USA: Attorney arrested at Arkansas Bar Association meeting in Hot Springs for carrying FOIA petitions

 

 

 

 

 

The incident, which took place at the Hot Springs Convention Center, raises serious concerns about the violation of Standerfer’s First Amendment rights and the suppression of public political speech, which the Arkansas Bar Association has long allowed.

The dustup began last night when Standerfer had a wagon with supplies, a sign and petitions at the convention center. Though she was not actively soliciting signatures, she was approached by a Hot Springs Police Department officer, Stg. Patrick Langley, who told Standerfer that two bar association members and a representative from the Convention Center wanted her to leave. Standerfer asserted her right to be there, but as a professional courtesy, told the officer she would leave the wagon in the car for the remainder of the event.

Jennifer Standerfer is a representative for Arkansans Citizens for Transparency, a group advocating to guarantee the right to government transparency and accountability in Arkansas.

Standerfer returned to the event Friday to acquire professional development hours. She left her wagon in the car and instead carried a few clipboards with petitions. But was not actively soliciting signatures.

Despite the non-confrontational and entirely legal nature of her actions, Standerfer was singled out for carrying FOIA petitions.

This is particularly egregious given the history of political speech and campaigning that occurs at bar association events, which routinely feature judicial candidates wearing and distributing campaign materials.

Today, Standerfer was again asked to leave the convention center. After two fellow bar members approached Standerfer to sign her petitions during a judicial roundtable session, a second Hot Springs police officer approached Standerfer.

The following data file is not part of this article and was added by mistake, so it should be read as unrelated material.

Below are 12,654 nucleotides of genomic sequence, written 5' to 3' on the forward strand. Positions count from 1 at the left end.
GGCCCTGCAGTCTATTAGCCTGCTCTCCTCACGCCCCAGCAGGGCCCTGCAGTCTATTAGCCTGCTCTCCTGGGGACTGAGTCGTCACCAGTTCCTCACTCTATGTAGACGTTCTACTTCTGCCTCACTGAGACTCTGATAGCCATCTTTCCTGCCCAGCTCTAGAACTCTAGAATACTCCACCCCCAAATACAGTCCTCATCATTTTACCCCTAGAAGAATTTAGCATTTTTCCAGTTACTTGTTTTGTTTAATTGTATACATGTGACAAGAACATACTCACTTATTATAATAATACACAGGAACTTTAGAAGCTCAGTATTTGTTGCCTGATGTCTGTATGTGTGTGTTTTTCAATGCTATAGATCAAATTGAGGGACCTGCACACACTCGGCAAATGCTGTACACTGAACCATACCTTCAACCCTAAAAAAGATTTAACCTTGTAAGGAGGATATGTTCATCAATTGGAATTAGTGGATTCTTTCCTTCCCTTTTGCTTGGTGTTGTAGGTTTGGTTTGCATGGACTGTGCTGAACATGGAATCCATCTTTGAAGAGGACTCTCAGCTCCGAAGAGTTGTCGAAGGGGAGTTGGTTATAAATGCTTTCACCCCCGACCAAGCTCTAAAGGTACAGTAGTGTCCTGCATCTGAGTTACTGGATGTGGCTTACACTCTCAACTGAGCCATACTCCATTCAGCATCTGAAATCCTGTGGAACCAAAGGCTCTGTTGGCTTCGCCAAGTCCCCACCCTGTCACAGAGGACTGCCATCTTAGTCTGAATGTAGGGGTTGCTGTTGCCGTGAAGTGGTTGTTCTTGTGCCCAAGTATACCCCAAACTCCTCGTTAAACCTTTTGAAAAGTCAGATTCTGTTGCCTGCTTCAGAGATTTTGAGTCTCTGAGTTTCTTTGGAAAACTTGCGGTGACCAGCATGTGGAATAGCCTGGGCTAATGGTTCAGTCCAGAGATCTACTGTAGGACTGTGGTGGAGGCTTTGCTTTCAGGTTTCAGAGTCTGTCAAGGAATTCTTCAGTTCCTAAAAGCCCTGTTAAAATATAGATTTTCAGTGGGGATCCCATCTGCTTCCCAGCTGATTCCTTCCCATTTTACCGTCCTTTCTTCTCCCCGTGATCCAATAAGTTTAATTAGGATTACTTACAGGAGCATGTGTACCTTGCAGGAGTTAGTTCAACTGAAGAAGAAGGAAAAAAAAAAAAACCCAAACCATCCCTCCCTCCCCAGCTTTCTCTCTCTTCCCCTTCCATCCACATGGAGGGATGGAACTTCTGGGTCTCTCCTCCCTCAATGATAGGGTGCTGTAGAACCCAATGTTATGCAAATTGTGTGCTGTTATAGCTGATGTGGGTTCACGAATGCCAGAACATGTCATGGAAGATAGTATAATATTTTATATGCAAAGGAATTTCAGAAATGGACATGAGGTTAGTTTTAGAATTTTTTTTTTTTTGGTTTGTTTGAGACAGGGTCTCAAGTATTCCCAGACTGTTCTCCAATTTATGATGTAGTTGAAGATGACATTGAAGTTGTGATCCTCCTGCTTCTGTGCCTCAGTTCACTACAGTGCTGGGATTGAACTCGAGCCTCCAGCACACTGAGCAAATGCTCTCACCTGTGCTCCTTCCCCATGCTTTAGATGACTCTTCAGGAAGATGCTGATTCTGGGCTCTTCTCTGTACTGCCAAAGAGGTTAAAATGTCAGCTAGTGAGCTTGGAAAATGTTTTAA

The officer demanded Standerfer leave, citing a supposed violation of the convention center’s solicitation policies.

Standerfer calmly stood her ground, asserting that the request was unconstitutional, as was the alleged policy.

Despite her explanations and the fact that she was a paying attendee and member of the bar, she was arrested and handcuffed in front of a room full of judges and attorneys.

Witnesses included some of Arkansas’ most prominent legal and judicial representatives, which highlighted the bizarre nature of the incident.

No other attendee was asked to leave. Additionally, Standerfer was told she was barred from reentering the center on the grounds of criminal trespassing. She was also told she was not allowed to collect signatures on the public sidewalk outside of the center.

The treatment of Standerfer was not only unjust; it also serves as a stark contrast to the event’s tolerance of political activity. It’s clear that representatives of the bar and the convention center did not want the FOIA petition circulated, and they were willing to overlook Standerfer’s first amendment rights to ensure it.

Today’s incident raises significant concerns about the abuse and overreach of power, the suppression of direct democracy, and the infringement on the rights of Arkansans to seek transparency in their government.

The Hot Springs Convention Center, which is funded by taxpayer money and thus a public entity, has no legal grounds to prevent the circulation of petitions on its premises.

In an era where the transparency and accountability of government actions are paramount, the unconstitutional arrest of an attorney for merely carrying a petition to ensure just that — transparency and accountability — is a chilling reminder of the ongoing struggle to uphold democratic principles and protect civil liberties in Arkansas.

This story is developing, and further updates will be provided as more information becomes available.